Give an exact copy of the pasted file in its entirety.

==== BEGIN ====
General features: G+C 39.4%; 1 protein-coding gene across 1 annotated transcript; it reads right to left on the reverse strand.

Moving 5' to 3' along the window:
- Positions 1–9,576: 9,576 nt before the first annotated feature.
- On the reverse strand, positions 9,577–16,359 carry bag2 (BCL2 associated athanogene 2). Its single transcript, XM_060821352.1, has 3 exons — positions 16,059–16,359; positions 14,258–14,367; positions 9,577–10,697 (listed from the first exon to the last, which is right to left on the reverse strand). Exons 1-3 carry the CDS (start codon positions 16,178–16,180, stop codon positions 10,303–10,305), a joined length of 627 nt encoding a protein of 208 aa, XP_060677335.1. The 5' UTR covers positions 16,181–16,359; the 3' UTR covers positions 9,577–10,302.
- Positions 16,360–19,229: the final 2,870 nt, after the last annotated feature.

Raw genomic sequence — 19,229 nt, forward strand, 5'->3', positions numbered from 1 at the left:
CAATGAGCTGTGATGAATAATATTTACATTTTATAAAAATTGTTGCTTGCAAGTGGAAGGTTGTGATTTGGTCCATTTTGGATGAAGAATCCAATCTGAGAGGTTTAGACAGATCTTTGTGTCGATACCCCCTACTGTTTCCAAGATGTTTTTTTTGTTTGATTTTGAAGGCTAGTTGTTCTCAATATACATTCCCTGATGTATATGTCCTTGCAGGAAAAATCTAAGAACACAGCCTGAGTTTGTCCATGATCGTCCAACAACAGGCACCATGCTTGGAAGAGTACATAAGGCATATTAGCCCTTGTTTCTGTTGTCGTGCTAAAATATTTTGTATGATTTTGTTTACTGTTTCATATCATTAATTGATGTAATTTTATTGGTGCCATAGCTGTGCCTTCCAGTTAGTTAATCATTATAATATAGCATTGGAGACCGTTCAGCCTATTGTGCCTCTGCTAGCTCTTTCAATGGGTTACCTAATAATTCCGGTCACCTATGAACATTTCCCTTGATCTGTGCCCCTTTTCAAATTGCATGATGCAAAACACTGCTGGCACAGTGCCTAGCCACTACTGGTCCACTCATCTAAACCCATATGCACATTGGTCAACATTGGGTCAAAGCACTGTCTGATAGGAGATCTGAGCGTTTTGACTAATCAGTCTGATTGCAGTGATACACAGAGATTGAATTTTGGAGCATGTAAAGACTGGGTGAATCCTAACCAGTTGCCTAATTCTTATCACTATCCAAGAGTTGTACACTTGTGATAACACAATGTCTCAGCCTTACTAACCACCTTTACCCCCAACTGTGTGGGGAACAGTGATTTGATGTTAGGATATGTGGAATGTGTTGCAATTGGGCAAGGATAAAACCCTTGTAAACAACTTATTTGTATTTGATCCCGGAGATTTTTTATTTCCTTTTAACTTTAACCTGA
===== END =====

General features: G+C 39.4%; 1 protein-coding gene across 1 annotated transcript; it reads right to left on the reverse strand.

Moving 5' to 3' along the window:
- Positions 1–9,576: 9,576 nt before the first annotated feature.
- On the reverse strand, positions 9,577–16,359 carry bag2 (BCL2 associated athanogene 2). Its single transcript, XM_060821352.1, has 3 exons — positions 16,059–16,359; positions 14,258–14,367; positions 9,577–10,697 (listed from the first exon to the last, which is right to left on the reverse strand). Exons 1-3 carry the CDS (start codon positions 16,178–16,180, stop codon positions 10,303–10,305), a joined length of 627 nt encoding a protein of 208 aa, XP_060677335.1. The 5' UTR covers positions 16,181–16,359; the 3' UTR covers positions 9,577–10,302.
- Positions 16,360–19,229: the final 2,870 nt, after the last annotated feature.

Raw genomic sequence — 19,229 nt, forward strand, 5'->3', positions numbered from 1 at the left:
CAATGAGCTGTGATGAATAATATTTACATTTTATAAAAATTGTTGCTTGCAAGTGGAAGGTTGTGATTTGGTCCATTTTGGATGAAGAATCCAATCTGAGAGGTTTAGACAGATCTTTGTGTCGATACCCCCTACTGTTTCCAAGATGTTTTTTTTGTTTGATTTTGAAGGCTAGTTGTTCTCAATATACATTCCCTGATGTATATGTCCTTGCAGGAAAAATCTAAGAACACAGCCTGAGTTTGTCCATGATCGTCCAACAACAGGCACCATGCTTGGAAGAGTACATAAGGCATATTAGCCCTTGTTTCTGTTGTCGTGCTAAAATATTTTGTATGATTTTGTTTACTGTTTCATATCATTAATTGATGTAATTTTATTGGTGCCATAGCTGTGCCTTCCAGTTAGTTAATCATTATAATATAGCATTGGAGACCGTTCAGCCTATTGTGCCTCTGCTAGCTCTTTCAATGGGTTACCTAATAATTCCGGTCACCTATGAACATTTCCCTTGATCTGTGCCCCTTTTCAAATTGCATGATGCAAAACACTGCTGGCACAGTGCCTAGCCACTACTGGTCCACTCATCTAAACCCATATGCACATTGGTCAACATTGGGTCAAAGCACTGTCTGATAGGAGATCTGAGCGTTTTGACTAATCAGTCTGATTGCAGTGATACACAGAGATTGAATTTTGGAGCATGTAAAGACTGGGTGAATCCTAACCAGTTGCCTAATTCTTATCACTATCCAAGAGTTGTACACTTGTGATAACACAATGTCTCAGCCTTACTAACCACCTTTACCCCCAACTGTGTGGGGAACAGTGATTTGATGTTAGGATATGTGGAATGTGTTGCAATTGGGCAAGGATAAAACCCTTGTAAACAACTTATTTGTATTTGATCCCGGAGATTTTTTATTTCCTTTTAACTTTAACCTGA